[00:27:13] And so when that foundation was shook, it's just terror mm-hmm the, a lot of my places or a lot of the places that hosted me to teach during that time shut down. And I was getting hate mail from people. It's like, how can you not teach right now? It's the end of the world. We need to know this stuff cuz everything's and it's like a. I didn't shut me down the organization that hosts me, that supplies the insurance. So I can do these classes, you know, shut it down. So talk to them and b. You should have been studying this beforehand, you know, cuz now it's. Oh yeah. Yeah. So there's that. And then of course what you said about the fear of nature we're from what I've seen, we're basically on the third generation now. every snake is poisonous. Every, you know, plant is poison Ivy. Not only do they not know nature, they are terrified of it. Yeah. Well, at the same time they want to go out and play in it. If you let kids young kids go out and play in it, they're picking up sticks. They're picking up snake, you know, they're doing and the parents go, oh, don't do that.

[00:28:13] That's dangerous. That's poisonous. You. Or the parents don't have time to take the kids out into the nature or the city they're living in doesn't have any safe green spaces. So there's a, there's a huge disconnect from nature, which leads to a misunderstanding really of how nature works and an overestimate of the threats it poses.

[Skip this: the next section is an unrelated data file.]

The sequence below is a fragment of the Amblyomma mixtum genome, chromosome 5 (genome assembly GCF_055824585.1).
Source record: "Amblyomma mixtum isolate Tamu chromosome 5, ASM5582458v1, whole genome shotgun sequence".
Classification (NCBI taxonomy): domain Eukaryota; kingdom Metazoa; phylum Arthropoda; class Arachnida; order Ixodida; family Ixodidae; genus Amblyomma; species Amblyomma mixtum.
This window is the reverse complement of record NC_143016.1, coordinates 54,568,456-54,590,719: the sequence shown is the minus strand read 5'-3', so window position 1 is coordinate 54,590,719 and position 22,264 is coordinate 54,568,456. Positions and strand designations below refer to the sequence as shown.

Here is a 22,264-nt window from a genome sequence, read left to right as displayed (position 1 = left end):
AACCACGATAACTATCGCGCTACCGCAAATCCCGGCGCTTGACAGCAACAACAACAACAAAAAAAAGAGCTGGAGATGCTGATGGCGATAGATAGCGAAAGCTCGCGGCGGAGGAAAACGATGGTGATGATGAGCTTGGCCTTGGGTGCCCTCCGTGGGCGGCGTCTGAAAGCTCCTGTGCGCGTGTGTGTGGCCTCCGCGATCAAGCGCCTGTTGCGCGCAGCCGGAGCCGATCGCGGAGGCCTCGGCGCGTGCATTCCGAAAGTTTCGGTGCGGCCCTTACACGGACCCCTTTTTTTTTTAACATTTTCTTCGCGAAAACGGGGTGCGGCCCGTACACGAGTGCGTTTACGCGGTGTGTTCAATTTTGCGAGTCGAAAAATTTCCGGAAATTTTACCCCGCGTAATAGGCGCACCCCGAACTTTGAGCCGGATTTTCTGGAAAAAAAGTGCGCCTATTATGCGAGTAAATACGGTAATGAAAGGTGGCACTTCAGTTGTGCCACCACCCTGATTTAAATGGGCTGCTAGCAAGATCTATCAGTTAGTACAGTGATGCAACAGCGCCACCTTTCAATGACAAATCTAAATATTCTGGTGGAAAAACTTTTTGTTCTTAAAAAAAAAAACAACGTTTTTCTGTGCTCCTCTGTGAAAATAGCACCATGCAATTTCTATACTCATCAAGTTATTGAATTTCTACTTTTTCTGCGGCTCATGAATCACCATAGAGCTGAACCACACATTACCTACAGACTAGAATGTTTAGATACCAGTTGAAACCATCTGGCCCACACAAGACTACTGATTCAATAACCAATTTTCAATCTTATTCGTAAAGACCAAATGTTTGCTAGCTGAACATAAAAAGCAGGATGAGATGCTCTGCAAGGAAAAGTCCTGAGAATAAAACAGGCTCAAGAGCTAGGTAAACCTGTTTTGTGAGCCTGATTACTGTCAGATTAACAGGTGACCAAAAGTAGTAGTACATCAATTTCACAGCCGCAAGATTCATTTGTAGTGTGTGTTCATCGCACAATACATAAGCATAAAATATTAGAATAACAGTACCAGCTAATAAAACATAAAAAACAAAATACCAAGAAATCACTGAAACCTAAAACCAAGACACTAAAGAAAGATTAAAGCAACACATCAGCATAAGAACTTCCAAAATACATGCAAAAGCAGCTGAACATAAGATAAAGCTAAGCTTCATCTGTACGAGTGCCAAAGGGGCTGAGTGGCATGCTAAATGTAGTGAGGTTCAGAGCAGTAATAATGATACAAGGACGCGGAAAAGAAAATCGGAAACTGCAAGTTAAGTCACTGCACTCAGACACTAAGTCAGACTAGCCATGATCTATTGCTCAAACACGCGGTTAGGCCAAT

[00:28:35] So all him crashing together. Lets 

[00:28:38] hersh: yeah, let's talk about the environment for a second. And the threats we pose. To the environment. What's your take, what's your take both on what, what man's what man's actual capability is for destruction of the, of the planet and you know, through the, through, through climate change and, and just being bad custodians essentially of the earth and what what should we be doing?

[00:29:09] Merriwether: Okay, I'm gonna, I'm gonna be a little pandemic here. When you say destruction of the earth. Yeah. What do you mean? Are you talking? I'm not talking flaming cinder airless, or are we talking no longer ideal for what we believe is the ideal situation for humans? 

[00:29:30] hersh: Yes, I'm, I'm really talking about livability and the the quality of life that we feel we want to have on this planet rather than, you know, Armageddon or global destruction or nuclear destruction, because I think we know what that yeah.

[00:29:46] We know what those capabilities are and we know what those results are. Yeah. I'm talking more about about. You know, some people will say, well, the responsibility of humans is X. It, the effect we can have is this the impact we can have is this and the preventative or reversal course we can take is this.

[00:30:05] And so your sense, your point of view, 

[00:30:08] Merriwether: I'm gonna go a little Socratic here. Okay. So I'm gonna ask you to imagine something. Okay. And I want you to tell me how you picture this, the time of the dinosaurs. what, in your mind, when you picture, that was the world like back then? 

[00:30:24] hersh: Yeah, my suspicion is that the lines at the DMV were much shorter probably.